Archive for September, 2014

This is Part One in a series focusing on the New Zealand Blackcurrant and the effect on human health.

“New Zealand blackcurrants have a higher total antioxidant activity than blackcurrants grown elsewhere globally, and higher than blueberries, acai and goji etc., which has often been reported as having the richest antioxidant levels of fruit worldwide”.– C. Lister, Antioxidants, a health revolution, All you need to know about antioxidants, NZ Institute for Crop & Food Research, 2003.

Due to the unique commercial blackcurrant varieties grown and high levels of UV sunlight experienced in New Zealand, these blackcurrant berries produce the highest level of phytosterols of any commercially grown fruit on the planet, with anthocyanins figuring prominently. The New Zealand blackcurrant is therefore a powerhouse of antioxidants, with an antioxidant level of 7600umol Trolox Equivalent Antioxidant Capacity (TEAC) per serve compared to blueberries at 5200 umol TEAC per serve (source: C. Lister et al., The nutritional composition and health benefits of New Zealand tamarillos, Crop & Food Research Confidential Report No. 1281, 2005, page 17, table 14: Antioxidant activity (as measured by the ABTS assay) of some foods and supplements on a per 100 g basis and per standard serving).

Much of the antioxidant activity is based around the coloured compounds in the blackcurrant – the intense rich black-red, provided by the anthocyanins. New Zealand varieties contain as much as 700mg/100g fresh fruit. This compares very favourably with many blueberries at around 100-200mg/100g. Research undertaken by Dr Roger Hurst and his team at the New Zealand Institute for Plant and Food Research Ltd. (Plant & Food Research) has shown that compared to – for example – USA blackcurrants the anthocyanin levels are significantly higher in the New Zealand cultivars such as “Ben Ard”, “Ben Rua”, “Blackadder”, “Magnus” and two “New Selections (1&2)” from their new cultivar breeding programmes. (source: B. Schrage et al., Evaluating the health benefits of fruits for physical fitness: A research platform, Journal of Berry Research 1 (2010), 35-44).

Scientists at Plant & Food Research have also shown that premium New Zealand blackcurrants have a higher total antioxidant activity than blackcurrants grown elsewhere globally, and higher than blueberries, acai and goji etc., which has often been reported as having the richest antioxidant levels of fruit worldwide. (source: http://www.barkers.co.nz/index.cfm/NEWS/LATEST_RESEARCH/Anthocyanins___The_Practical_Reality_For_New_Zealanders, C. Lister, Antioxidants, a health revolution, All you need to know about antioxidants, New Zealand Institute for Crop & Food Research, 2003, ISBN 0-478-10832-X)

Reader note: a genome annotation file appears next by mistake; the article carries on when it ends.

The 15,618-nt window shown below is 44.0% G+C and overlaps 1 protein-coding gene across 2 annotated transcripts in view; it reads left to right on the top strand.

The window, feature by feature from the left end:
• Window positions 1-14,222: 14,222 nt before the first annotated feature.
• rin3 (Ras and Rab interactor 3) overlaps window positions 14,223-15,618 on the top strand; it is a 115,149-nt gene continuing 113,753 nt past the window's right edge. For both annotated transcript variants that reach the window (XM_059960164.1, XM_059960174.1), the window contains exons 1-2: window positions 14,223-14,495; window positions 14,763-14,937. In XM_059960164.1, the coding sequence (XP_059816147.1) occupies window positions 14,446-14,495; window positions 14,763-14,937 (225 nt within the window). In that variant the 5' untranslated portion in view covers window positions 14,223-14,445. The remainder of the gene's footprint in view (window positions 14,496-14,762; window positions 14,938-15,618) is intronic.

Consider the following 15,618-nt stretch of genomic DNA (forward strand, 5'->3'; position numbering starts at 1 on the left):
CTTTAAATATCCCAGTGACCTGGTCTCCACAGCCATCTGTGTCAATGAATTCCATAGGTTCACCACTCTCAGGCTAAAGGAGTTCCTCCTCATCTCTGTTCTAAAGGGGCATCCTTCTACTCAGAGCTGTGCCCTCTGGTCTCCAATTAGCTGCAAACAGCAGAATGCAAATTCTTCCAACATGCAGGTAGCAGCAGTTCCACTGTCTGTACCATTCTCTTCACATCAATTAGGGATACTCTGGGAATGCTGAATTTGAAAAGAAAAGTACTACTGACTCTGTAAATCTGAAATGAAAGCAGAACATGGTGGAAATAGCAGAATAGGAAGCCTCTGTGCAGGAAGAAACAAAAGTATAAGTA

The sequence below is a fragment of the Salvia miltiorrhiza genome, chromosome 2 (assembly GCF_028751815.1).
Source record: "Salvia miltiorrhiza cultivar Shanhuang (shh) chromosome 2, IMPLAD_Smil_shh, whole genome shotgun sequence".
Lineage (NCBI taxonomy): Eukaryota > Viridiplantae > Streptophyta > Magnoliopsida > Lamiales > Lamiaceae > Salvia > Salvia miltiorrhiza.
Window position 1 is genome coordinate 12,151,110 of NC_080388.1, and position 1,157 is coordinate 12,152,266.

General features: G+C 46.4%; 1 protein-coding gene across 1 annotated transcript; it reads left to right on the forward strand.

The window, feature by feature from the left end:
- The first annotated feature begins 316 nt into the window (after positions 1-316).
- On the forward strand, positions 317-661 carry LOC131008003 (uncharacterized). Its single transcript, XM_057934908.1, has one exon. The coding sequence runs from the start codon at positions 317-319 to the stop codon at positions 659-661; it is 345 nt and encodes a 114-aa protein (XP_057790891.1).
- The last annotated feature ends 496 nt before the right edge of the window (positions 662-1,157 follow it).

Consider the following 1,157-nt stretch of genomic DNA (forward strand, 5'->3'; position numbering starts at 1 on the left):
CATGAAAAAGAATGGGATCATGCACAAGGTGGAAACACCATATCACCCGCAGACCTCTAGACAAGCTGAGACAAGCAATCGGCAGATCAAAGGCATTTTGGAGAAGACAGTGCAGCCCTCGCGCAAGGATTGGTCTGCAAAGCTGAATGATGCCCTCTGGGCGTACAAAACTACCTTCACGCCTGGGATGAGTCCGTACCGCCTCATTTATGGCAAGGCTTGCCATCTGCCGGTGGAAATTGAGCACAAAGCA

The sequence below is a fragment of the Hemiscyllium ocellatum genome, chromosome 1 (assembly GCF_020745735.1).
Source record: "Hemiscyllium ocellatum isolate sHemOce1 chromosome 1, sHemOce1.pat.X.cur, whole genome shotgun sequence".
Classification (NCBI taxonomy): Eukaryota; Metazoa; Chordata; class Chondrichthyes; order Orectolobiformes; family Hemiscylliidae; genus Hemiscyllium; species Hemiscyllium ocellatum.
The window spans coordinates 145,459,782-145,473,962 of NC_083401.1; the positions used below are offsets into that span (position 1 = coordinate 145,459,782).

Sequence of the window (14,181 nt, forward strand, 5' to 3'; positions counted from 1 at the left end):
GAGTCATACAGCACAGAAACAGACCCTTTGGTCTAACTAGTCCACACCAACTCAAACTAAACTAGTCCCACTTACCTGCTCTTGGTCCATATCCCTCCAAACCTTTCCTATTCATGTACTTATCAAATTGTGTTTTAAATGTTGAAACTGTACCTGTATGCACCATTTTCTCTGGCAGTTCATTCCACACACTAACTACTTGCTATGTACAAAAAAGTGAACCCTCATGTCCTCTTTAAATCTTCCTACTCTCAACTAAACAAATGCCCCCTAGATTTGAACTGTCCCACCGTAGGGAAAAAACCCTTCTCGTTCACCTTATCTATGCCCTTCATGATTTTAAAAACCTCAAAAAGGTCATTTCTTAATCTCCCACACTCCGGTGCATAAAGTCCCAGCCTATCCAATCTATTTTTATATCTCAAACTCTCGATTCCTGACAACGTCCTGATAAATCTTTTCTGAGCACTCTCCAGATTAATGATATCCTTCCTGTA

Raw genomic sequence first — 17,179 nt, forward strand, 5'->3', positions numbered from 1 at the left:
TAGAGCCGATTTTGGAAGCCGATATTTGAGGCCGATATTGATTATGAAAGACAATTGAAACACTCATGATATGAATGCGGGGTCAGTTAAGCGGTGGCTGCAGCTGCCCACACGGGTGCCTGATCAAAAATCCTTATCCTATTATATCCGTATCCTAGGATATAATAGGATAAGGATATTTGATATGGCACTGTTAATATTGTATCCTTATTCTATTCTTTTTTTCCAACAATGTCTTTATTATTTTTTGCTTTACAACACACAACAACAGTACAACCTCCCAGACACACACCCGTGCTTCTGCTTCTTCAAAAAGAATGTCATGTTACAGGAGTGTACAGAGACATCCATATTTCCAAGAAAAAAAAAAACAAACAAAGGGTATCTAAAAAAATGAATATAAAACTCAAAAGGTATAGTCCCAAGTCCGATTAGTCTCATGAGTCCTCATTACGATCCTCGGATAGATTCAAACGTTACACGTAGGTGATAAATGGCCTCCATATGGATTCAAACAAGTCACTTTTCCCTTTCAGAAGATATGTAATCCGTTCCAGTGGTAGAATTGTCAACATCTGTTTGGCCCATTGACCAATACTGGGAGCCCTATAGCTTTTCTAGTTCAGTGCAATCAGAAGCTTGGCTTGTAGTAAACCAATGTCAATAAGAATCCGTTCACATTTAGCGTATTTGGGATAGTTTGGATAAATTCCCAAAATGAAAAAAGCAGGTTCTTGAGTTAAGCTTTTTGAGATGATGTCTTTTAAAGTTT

Around 75% of New Zealand commercial blackcurrant production lies in the cultivars ‘Ben Ard’ and ‘Ben Rua’.  Scientists in New Zealand have found that the high UV intensity and unique climatic conditions specific to the geographic region are causing the blackcurrant varieties in New Zealand to produce the unusually high levels of polyphenols, minerals and vitamins, we believe to be the highest of any cultivated food in the world.

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RowerHave you just finished a workout and want to have the best post-workout supplement and performance food available? Here’s a very tasty way to enjoy Sujon Blackcurrant Powder & frozen berries while recovering from exercise. It doesn’t matter if the banana isn’t frozen but it does make it nice and cool 🙂 Also, i you haven’t got flax seed or chia on hand, you can always use a handful of nuts and can also sub kale for any other green leafy veges you have in the garden.

Ingredients

1 frozen banana

1 cup Sujon Mixed Frozen Berries

½ cup kale leaves

¼ cup water

1 tsp ground flax seed

1 Tbsp chia seeds

1 tsp Sujon Blackcurrant powder

1tsp cinnamon

Method

Combine all ingredients together and blend until smooth and enjoy.

 

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www.sujonpowder.com

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